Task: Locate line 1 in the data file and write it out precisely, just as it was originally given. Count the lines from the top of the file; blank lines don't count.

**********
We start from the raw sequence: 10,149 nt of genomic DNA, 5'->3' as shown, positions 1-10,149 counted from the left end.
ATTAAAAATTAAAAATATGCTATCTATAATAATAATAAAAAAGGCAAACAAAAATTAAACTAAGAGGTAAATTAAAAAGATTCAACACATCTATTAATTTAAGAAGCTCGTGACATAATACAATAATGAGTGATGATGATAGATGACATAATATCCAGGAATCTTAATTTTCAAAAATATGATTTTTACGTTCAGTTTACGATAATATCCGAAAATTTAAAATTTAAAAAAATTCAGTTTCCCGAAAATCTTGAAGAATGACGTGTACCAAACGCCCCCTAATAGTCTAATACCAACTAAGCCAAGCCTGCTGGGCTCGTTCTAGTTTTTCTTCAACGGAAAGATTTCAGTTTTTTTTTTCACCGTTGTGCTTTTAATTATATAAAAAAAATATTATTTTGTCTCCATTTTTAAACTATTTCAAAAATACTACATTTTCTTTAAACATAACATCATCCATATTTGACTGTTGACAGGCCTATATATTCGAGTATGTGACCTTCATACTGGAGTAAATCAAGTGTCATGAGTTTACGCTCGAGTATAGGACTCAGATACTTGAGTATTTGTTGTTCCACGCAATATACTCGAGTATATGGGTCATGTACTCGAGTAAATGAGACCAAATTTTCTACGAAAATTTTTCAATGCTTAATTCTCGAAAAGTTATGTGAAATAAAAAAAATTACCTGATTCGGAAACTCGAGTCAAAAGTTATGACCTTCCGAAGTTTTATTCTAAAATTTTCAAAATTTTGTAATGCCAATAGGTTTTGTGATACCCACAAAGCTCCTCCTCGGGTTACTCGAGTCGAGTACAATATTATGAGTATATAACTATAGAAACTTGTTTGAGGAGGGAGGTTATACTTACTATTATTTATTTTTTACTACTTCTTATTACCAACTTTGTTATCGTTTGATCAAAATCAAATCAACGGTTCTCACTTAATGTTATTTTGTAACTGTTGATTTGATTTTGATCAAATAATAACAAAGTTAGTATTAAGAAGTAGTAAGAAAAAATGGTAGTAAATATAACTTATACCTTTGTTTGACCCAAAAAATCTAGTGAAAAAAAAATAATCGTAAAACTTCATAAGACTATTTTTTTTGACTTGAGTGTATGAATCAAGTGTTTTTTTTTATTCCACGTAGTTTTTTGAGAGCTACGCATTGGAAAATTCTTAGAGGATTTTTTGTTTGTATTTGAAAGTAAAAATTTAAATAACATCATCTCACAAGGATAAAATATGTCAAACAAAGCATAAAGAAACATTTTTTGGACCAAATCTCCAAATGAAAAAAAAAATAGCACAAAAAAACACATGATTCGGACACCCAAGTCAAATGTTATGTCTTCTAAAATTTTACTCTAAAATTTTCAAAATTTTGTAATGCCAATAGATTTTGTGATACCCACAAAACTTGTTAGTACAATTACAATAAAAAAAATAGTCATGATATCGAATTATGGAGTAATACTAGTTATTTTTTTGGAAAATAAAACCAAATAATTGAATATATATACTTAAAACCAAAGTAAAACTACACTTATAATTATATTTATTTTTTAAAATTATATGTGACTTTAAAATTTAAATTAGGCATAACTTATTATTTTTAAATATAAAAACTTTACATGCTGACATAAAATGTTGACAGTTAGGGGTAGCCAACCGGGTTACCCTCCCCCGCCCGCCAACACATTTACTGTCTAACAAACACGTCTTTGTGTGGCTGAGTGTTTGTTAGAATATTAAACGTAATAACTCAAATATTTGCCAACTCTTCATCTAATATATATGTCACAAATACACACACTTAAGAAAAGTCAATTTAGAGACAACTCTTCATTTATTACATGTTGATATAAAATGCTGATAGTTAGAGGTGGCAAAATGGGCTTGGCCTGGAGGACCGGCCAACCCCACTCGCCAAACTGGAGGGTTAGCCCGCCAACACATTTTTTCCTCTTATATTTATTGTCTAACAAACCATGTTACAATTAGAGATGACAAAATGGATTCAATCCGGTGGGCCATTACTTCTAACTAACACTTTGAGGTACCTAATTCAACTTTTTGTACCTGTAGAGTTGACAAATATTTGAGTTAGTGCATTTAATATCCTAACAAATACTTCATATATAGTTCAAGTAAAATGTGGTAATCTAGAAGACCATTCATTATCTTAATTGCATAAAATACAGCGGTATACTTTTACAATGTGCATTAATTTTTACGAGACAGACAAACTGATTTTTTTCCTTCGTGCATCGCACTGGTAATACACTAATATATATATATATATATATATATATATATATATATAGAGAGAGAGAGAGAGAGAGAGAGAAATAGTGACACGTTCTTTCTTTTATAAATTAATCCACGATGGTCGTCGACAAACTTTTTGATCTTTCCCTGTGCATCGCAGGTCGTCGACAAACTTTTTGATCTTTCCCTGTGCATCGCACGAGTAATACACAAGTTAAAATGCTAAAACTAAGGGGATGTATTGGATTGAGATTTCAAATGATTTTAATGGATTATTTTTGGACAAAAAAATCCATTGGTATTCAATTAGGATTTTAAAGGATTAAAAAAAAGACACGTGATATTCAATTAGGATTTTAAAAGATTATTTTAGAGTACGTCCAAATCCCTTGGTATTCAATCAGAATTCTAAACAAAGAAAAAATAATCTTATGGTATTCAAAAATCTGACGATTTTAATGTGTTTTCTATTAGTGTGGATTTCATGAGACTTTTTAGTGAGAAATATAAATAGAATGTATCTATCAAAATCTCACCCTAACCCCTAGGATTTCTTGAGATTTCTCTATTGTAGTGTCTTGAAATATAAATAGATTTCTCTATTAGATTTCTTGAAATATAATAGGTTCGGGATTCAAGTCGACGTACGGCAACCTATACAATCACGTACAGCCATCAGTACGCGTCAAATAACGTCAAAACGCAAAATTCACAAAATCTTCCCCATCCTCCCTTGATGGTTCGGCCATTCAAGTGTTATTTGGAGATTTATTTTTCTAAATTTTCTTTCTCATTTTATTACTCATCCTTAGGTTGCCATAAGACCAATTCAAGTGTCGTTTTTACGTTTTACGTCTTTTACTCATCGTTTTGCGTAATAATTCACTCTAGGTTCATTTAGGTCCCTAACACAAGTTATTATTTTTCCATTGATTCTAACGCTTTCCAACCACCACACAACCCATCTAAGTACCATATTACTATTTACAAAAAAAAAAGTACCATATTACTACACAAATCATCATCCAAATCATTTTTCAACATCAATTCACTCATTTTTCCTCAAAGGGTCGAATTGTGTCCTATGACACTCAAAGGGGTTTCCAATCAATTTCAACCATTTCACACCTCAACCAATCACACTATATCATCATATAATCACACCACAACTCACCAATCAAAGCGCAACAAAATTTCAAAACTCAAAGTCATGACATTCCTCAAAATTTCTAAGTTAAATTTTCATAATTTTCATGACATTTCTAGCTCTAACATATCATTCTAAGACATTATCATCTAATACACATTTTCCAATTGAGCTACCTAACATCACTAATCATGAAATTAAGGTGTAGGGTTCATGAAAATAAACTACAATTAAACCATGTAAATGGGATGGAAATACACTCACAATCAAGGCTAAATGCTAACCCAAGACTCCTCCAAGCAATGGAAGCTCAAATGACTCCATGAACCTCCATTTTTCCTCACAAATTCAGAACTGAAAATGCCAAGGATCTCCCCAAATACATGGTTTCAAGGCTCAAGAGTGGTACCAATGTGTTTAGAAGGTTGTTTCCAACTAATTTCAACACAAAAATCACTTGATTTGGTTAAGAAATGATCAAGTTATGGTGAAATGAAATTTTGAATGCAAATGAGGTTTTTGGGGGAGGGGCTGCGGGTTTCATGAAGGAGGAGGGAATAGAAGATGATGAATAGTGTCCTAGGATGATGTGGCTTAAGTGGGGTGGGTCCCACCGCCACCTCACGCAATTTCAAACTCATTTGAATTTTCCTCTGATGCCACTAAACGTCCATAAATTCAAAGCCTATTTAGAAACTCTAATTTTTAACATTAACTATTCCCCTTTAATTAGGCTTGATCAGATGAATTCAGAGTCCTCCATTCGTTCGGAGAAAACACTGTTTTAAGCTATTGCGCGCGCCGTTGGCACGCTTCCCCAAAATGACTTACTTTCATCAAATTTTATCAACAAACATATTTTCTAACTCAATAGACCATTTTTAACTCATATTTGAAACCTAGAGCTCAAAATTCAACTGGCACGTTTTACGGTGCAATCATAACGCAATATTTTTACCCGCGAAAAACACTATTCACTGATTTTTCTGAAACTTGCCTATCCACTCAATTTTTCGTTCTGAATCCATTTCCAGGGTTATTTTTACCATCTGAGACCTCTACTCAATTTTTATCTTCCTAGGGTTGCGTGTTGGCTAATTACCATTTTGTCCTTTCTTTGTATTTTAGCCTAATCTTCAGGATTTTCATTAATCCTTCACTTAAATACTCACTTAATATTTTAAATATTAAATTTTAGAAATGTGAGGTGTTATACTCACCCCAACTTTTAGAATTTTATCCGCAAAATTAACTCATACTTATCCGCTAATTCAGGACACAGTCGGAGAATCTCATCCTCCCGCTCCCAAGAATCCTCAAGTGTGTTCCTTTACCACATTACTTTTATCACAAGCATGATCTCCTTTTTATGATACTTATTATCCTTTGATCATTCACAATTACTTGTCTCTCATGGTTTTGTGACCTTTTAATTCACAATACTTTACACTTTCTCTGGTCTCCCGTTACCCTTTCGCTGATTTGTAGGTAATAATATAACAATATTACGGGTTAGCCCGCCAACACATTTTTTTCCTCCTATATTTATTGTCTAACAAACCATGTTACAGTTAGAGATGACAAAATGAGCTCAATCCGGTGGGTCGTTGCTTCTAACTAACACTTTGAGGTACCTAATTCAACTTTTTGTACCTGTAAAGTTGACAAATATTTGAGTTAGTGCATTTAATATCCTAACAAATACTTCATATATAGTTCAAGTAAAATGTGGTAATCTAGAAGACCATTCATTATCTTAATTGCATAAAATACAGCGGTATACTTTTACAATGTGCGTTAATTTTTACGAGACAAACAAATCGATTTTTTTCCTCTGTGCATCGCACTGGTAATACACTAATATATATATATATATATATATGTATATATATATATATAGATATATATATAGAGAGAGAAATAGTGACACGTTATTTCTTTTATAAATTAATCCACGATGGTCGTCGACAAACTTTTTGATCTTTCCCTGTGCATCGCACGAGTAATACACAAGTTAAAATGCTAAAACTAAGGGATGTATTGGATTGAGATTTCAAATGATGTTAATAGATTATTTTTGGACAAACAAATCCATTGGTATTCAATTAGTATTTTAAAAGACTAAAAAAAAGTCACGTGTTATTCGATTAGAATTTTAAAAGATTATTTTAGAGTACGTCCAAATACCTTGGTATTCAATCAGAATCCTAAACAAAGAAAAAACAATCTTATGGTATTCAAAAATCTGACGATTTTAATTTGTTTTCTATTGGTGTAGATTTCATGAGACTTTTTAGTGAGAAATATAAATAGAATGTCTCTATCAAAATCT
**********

We start from the raw sequence: 10,149 nt of genomic DNA, 5'->3' as shown, positions 1-10,149 counted from the left end.